In the Efficient x86 core (Gracemont), it has been beefed up with a more accurate branch predictor to sift through deeper entries and larger structure sizes, doubled the L1 Instruction Cache size to 64KB, packed with more instruction decoders (six instead of four), 17 execution ports (up from the usual 10), deeper buffering and improved prefetchers in the memory subsystem, and supporting more modern instruction set such as advanced vector instruction with AI extensions, added more floating point registers to tackle multiply-accumulate (FMUL) and fast add (FADD) instructions to double the FP processing throughput.
Over on the Performance x86 core (Golden Cove), besides similar piping advancements to crunch wider code with more decoders, increasing micro-operations transaction rate, better branch prediction and the ability to tackle larger code, improved parallelism with another ALU and LEA integer processing unit and similar FP throughput increase thanks dual FADD vector execution units, this performance core now boasts an updated smart power management controller for even more fine-grained control and power budget management. It also adds a new matrix engine (Intel AMX) for turbocharging matrix multiplications for AI acceleration. Coined as the Advanced Matrix Extensions (AMX) unit, this is a tiled matrix multiplication accelerator that crams up to eight times the operations per cycle per core to save power where traditionally used for fetch, decode and out of order management cycles.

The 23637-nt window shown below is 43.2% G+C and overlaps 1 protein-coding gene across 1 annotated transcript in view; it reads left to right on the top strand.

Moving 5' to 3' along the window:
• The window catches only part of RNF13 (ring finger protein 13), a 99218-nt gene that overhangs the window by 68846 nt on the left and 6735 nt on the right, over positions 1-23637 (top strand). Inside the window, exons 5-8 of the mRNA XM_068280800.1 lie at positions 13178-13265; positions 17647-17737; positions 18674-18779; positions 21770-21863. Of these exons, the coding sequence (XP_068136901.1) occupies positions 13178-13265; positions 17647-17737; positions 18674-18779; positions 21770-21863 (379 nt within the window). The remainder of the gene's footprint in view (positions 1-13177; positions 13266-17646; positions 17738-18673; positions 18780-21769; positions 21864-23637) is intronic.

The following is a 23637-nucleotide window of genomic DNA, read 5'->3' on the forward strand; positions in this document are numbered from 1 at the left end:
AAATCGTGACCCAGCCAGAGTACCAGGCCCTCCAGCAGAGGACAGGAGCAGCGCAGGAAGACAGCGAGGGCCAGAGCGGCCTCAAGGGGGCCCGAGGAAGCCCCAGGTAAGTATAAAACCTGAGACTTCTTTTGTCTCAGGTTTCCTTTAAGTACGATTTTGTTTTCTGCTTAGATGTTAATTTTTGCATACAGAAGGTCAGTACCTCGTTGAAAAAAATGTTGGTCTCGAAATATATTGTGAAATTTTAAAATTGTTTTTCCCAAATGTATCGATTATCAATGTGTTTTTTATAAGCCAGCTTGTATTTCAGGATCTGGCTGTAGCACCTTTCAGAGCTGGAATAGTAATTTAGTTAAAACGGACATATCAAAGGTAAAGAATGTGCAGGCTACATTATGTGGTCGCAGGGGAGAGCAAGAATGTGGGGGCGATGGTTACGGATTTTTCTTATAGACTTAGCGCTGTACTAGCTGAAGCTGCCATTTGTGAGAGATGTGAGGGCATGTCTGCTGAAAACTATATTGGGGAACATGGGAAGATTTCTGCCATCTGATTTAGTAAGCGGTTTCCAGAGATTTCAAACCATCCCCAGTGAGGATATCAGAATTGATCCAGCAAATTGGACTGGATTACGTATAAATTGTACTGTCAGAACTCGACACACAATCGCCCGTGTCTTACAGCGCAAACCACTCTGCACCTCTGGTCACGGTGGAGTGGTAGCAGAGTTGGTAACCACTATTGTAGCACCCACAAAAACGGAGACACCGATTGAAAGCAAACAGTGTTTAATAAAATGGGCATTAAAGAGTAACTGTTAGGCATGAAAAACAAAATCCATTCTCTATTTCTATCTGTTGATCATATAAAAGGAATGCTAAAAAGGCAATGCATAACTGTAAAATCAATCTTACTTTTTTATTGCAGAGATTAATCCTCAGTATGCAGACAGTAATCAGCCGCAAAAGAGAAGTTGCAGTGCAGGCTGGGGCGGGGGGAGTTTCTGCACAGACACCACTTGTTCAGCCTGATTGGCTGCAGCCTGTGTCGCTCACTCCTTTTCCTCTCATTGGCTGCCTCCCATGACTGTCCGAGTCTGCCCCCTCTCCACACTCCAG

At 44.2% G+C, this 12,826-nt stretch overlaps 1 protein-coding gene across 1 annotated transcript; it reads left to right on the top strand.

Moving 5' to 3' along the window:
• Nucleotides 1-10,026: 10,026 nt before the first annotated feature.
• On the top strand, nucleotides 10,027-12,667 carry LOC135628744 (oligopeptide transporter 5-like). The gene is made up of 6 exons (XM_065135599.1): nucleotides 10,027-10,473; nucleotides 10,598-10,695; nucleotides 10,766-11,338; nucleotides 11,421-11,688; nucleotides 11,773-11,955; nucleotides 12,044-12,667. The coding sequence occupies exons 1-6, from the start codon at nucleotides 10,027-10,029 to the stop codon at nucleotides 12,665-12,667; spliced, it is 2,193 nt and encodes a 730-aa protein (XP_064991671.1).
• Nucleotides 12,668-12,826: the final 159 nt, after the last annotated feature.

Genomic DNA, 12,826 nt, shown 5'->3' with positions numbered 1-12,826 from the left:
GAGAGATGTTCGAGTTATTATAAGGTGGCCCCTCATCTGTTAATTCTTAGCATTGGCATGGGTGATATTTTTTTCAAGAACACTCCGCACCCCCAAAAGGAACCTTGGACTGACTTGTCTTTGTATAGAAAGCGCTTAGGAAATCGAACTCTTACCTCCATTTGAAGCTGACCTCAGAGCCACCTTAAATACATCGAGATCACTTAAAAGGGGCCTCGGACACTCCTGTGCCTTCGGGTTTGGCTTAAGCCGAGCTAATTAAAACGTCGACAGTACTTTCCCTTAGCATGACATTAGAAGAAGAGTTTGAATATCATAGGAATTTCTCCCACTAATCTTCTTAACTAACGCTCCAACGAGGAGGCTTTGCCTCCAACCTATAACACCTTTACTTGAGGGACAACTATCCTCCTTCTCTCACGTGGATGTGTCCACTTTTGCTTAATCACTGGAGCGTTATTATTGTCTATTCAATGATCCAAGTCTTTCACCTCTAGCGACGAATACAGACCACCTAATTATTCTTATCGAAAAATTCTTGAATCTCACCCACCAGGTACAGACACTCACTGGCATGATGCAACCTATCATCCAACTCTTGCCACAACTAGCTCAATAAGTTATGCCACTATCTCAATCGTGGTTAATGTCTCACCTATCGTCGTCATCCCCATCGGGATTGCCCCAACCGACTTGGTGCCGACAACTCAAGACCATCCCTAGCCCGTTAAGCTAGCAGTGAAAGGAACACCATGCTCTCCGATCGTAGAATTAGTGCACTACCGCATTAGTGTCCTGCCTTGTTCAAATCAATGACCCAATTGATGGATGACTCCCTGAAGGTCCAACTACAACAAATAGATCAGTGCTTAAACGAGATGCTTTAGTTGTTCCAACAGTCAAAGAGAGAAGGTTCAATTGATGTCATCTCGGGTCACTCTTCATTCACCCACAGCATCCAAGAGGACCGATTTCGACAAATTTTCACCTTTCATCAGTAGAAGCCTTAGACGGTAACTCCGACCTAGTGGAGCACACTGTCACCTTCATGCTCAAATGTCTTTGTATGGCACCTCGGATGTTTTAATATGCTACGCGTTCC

Now, packing two different core types doesn’t automatically solve how the instructions, threads and the operating system manage this new hybrid setup. Enter the new Intel Thread Director Technology, which is a new crucial hardware solution needed for dynamic handling instructions/threads to prioritise them accurately and assign them to an appropriate core to achieve the best efficiency while considering the task priority at hand, performance needs (whether it’s a background or foreground task), core temp/power states and much more without user input.
Essentially, Intel Thread Director monitors all runtime instructions and their mix with extreme precision and provides runtime feedback to the OS to optimise the schedule decision of any workload.
With Windows 11 on the horizon, Intel assured that the upcoming OS is much more adept at handling tasks and processes to better benefit the hardware used. As a result, Intel Thread Director technology (and the resulting thread director hints) along with Windows 11 work together hand in hand to achieve the best performance efficiency yet. Windows developers can also specify QOS (quality of service) required and call up the right kind of core as they take advantage of the updated software compilers to target these new CPUs, which might soon be the new normal.
Intel shared that the new Efficient x86 core offers up to 40% more performance at 40% less power draw over a Skylake core in a single thread processing scenario. These figures go up 80% in a quad-thread processing scenario, but we do take these figures with a pinch of salt since Skylake based processors debuted in 2015 – about six years ago. To understand why Intel pulled up this kind of comparison, it’s important to understand that even current Sunny Cove architecture is still derived from Skylake.